The sun sank low and the horizon glowed like a burning page as I jogged toward the hill looming in the distance. The forest around me was quiet, as if it was waiting for a whisper. I ducked one way and another, avoiding branches and tufts of tall grass, and finally came out at the edge of the hill.
Where was the orange object that I had spied and what had it been? Such colors are rare here, but where I had come from… maybe they had meant something else. I shielded my eyes from the sun’s glare and caught a glimpse of color up on the hill. For the first time all day, a flicker of a smile started on my face. I raced up the hillside, tumbling over dirt and rocks, and stumbled right onto it. Well, onto them. I had tumbled into a patch of pumpkins.
I sighed and kicked one of the gourds. It sat there uselessly, mocking me. “I should carve you up” I mumbled.
The sun had almost completely set by then, so I gathered some twigs and logs from the oak trees at the bottom of the hill, nestled myself in a nook on the hillside, and tried to light a fire. That was when the noises started.
First, something swished in the grass below. I thought nothing of it, focused as I was on starting a fire. Then came the moan. It was like an exhalation of breath from an old man who had slept for a thousand years. My face and hands froze. I put down the rocks I was trying to spark together and listened as the darkness settled around me.
My heart was thudding in my chest but I forced myself to my feet and steadied myself with my walking stick. There could be someone out there. “Hello?”
A low, gurgling growl was the reply. I stood to brace myself, expecting a wolf or a jungle-cat, and all the while my instincts were telling me to run. I knew better, though. Run from a predator and you’re dead. Stand your ground and at least you have a chance. Then I saw it lurch from the shadows: a rotting shell of a man, flesh barely clinging to its bones. My heart seemed to stop and the rest of the world went silent. Even the moon appeared still as it watched from overhead.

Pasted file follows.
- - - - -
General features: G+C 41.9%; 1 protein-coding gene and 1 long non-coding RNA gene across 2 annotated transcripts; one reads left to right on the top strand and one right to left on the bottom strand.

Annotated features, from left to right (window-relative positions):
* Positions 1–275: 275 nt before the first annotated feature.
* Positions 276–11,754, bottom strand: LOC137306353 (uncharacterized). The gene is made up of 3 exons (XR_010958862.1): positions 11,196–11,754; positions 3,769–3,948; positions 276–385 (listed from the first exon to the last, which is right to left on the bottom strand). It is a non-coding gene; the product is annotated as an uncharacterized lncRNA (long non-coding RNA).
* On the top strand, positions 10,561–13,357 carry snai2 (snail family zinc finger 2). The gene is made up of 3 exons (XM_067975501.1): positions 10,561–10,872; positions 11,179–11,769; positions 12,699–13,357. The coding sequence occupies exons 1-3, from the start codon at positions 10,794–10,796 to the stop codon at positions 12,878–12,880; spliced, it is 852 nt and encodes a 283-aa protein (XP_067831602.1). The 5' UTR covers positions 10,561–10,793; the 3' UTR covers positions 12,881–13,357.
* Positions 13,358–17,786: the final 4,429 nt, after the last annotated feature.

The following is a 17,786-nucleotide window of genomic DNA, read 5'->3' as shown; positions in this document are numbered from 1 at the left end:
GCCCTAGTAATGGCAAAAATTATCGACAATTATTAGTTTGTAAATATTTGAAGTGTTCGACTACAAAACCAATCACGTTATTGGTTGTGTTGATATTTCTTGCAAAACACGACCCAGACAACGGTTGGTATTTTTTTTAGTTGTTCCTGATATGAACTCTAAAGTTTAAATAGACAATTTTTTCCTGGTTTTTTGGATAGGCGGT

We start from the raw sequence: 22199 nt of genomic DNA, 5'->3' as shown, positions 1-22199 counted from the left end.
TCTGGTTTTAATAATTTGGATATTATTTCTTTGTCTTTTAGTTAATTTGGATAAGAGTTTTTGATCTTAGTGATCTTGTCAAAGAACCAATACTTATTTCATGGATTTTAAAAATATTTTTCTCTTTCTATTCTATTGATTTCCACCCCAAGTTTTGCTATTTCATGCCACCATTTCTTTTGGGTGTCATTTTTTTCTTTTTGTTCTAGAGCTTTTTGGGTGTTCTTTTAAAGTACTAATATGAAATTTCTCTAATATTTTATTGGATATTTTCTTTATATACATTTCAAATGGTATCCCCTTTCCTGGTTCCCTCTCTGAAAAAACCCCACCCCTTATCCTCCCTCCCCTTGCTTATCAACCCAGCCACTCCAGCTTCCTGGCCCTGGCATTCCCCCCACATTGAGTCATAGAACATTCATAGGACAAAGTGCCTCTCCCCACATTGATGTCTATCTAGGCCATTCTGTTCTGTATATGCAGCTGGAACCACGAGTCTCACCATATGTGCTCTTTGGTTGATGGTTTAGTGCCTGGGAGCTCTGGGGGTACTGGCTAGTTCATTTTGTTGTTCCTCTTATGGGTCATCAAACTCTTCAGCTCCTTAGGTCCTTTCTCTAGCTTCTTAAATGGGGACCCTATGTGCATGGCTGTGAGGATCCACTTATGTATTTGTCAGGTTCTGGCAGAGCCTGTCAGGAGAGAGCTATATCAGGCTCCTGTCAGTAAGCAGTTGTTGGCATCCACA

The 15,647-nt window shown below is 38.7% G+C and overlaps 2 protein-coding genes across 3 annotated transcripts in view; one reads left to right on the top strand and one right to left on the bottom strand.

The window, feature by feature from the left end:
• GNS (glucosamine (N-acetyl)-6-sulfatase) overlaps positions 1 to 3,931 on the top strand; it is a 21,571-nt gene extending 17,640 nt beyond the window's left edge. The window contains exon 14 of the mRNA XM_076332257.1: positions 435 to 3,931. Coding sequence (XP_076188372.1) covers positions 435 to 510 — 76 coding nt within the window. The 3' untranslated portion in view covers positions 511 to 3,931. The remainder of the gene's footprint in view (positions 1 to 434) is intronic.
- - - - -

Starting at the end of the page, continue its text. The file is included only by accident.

The thing was down the hill from me, but I could smell the putrid green flesh from where I stood. It was like rotting eggs. I grabbed a piece of wood and brandished it like a sword. I don’t know how, but I quieted the voice inside my head telling me to run and entered a state of… zen? Mania? Insanity? I’m not sure, but some some reason I had to destroy it.
I rushed down the hill, swinging at the monster as hard as I could. Wood connected with flesh. It recoiled. A crooked smile came to my lips, but the creature lunged and latched onto my arm, its blackened nails biting into my flesh. I swung with my left arm, over and over and over again, knocking meat loose from the rattling bones and beating the creature back until it collapsed on the ground.
I stumbled away, breathing heavily, bleeding, clutching my stick to my side, and then I heard more noises. More moans. More growls. What was going on? Had the dead risen to replace the living, or had I gone mad? I glanced side to side and saw other visages in the dark, some with red eyes, some with dark empty sockets. That was when I ran, straight back up the hill, into the smallest alcove I could find. It was little more than a crevice in the rock in the hillside, but with rocks piled in front it was enough to hide me. For the rest of the night I lay in the dark, unable to sleep, but listening. Listening for the dead.